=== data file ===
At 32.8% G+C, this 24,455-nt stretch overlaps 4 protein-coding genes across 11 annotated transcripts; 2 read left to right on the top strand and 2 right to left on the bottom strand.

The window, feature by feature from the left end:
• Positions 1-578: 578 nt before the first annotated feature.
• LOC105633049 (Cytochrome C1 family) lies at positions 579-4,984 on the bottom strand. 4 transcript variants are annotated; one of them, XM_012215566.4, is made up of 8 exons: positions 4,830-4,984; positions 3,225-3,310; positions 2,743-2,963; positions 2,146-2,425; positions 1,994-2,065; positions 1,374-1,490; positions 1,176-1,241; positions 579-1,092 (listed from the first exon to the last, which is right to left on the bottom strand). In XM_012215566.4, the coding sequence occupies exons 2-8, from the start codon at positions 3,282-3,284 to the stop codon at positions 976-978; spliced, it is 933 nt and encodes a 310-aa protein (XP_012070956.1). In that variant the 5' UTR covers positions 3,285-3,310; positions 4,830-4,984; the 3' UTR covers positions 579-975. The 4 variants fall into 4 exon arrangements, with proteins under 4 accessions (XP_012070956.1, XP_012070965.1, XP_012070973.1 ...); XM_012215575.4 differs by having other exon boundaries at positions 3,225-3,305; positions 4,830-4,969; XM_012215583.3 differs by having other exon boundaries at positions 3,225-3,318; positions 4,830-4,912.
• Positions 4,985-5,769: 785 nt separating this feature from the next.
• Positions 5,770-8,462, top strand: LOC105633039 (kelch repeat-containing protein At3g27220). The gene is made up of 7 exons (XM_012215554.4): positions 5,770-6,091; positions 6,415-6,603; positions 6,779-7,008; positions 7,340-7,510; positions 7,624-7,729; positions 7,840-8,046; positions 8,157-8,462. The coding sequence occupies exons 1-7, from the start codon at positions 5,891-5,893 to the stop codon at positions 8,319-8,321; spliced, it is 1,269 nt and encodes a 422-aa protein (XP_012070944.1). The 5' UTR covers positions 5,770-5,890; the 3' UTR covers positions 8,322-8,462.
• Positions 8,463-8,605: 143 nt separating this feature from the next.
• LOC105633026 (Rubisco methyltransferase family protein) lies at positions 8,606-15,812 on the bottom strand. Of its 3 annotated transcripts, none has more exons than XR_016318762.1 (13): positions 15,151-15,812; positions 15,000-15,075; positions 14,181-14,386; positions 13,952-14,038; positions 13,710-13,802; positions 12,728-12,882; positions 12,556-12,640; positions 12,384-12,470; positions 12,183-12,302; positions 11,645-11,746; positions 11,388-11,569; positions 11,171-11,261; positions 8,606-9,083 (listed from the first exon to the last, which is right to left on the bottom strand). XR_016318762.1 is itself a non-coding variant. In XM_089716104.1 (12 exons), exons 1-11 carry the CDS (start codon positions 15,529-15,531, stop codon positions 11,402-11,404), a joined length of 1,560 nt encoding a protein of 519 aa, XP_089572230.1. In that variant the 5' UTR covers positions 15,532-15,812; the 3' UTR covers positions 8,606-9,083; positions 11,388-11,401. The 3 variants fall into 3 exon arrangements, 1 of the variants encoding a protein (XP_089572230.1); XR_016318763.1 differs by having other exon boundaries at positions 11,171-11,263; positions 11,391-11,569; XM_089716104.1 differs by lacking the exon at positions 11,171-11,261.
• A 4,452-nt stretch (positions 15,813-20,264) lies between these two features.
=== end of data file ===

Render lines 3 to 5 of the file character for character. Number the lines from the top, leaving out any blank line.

• Positions 1-578: 578 nt before the first annotated feature.
• LOC105633049 (Cytochrome C1 family) lies at positions 579-4,984 on the bottom strand. 4 transcript variants are annotated; one of them, XM_012215566.4, is made up of 8 exons: positions 4,830-4,984; positions 3,225-3,310; positions 2,743-2,963; positions 2,146-2,425; positions 1,994-2,065; positions 1,374-1,490; positions 1,176-1,241; positions 579-1,092 (listed from the first exon to the last, which is right to left on the bottom strand). In XM_012215566.4, the coding sequence occupies exons 2-8, from the start codon at positions 3,282-3,284 to the stop codon at positions 976-978; spliced, it is 933 nt and encodes a 310-aa protein (XP_012070956.1). In that variant the 5' UTR covers positions 3,285-3,310; positions 4,830-4,984; the 3' UTR covers positions 579-975. The 4 variants fall into 4 exon arrangements, with proteins under 4 accessions (XP_012070956.1, XP_012070965.1, XP_012070973.1 ...); XM_012215575.4 differs by having other exon boundaries at positions 3,225-3,305; positions 4,830-4,969; XM_012215583.3 differs by having other exon boundaries at positions 3,225-3,318; positions 4,830-4,912.
• Positions 4,985-5,769: 785 nt separating this feature from the next.